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Interstate highway 45 is submerged from the effects of Hurricane Harvey seen during widespread flooding in Houston, Texas, U.S. August 27, 2017. REUTERS/Richard Carson

By: Michael Bastasch

As scientists and media pundits debate human activity’s role in Hurricane Harvey, a new study finds no evidence global warming increased flooding over North America and Europe.

A study published in the Journal of Hydrology found “the number of significant trends in major-flood occurrence across North America and Europe was approximately the number expected due to chance alone.”

In fact, the study only adds to the Intergovernmental Panel on Climate Change’s (IPCC) 2013 findings that there’s little to no evidence of increased flooding across the world amid rising temperatures. IPCC findings are regarded as scientific “consensus” by most  climate scientists.

“The results of this study, for North America and Europe, provide a firmer foundation and support the conclusion of the IPCC that compelling evidence for increased flooding at a global scale is lacking,” reads the study by an international team of scientists.

The team, led by U.S. Geological Survey scientist Glenn Hodgkins, examined data from hundreds of flood gauges, looking at periods from 1931 to 2010. What they found was flooding was more correlated with decadal natural ocean cycles than long-term global climate change.

“Generalizations about climate-driven changes in floods across large domains or diverse catchment types that are based upon small samples of catchments or short periods of record are ungrounded,” the study found.

The study’s findings support data from the Environmental Protection Agency (EPA). About 60 percent of locations where the EPA measures flooding show a decrease in “magnitude and intensity since 1965,” according to University of Colorado professor Roger Pielke Jr.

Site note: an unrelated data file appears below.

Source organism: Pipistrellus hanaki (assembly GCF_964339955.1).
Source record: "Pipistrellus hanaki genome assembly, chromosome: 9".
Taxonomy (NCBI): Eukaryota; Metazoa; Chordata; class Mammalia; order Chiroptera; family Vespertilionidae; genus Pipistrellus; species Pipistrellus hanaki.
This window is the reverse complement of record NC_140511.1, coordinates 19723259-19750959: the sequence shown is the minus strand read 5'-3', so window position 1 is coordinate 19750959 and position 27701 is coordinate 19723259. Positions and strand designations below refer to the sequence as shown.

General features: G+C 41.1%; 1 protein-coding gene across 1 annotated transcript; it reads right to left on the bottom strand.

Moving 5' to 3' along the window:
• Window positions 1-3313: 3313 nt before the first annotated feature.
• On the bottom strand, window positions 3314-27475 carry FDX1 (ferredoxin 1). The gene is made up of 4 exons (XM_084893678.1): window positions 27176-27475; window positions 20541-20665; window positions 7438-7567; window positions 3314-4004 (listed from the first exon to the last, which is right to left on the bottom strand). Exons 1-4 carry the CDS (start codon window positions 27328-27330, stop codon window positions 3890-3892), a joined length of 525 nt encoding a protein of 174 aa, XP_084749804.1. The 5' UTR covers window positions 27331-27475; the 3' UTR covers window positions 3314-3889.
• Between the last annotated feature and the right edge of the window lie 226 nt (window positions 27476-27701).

Pielke also found that flood damage has been declining as a proportion of the U.S. economy since 1940 — that way you control for population growth and development.

Scientists predict man-made warming from greenhouse gas emissions will increase the frequency and severity of extreme weather events, like rainfall and storms. That, in turn, could increase flooding.

In the wake of Hurricane Harvey, scientists and media pundits have debated the storm’s connection to global warming. Climate scientist Michael Mann argued that while human activity didn’t “cause” the storm, sea level rise and higher ocean temperature made it more severe.

Harvey made landfall as a Category 4 hurricane Friday night. Rescuers have evacuated thousands of people from flooded homes, and at least 20 people have died.

A New York Times editor urged readers to ignore science and realize global warming played a role in Harvey’s destructiveness.

The IPCC has found no significant upward trend in hurricanes, and National Oceanic and Atmospheric Administration scientists warned it was “premature to conclude that human activities … have already had a detectable impact on Atlantic hurricane or global tropical cyclone activity.”

Whatever the validity of Mann’s argument, the Houston area experienced record levels or rainfall and thousands of residents had to flee their homes as the flood waters closed in. southeastern Texas and southern Louisiana have gotten about 25 trillion gallons of rain.

New Orleans officials worried they would be inundated with flooding for the second time in as many weeks after a water pump broke as Harvey turned north. The city was spared the worst of Harvey’s rains, however, and there hasn’t been much flooding.

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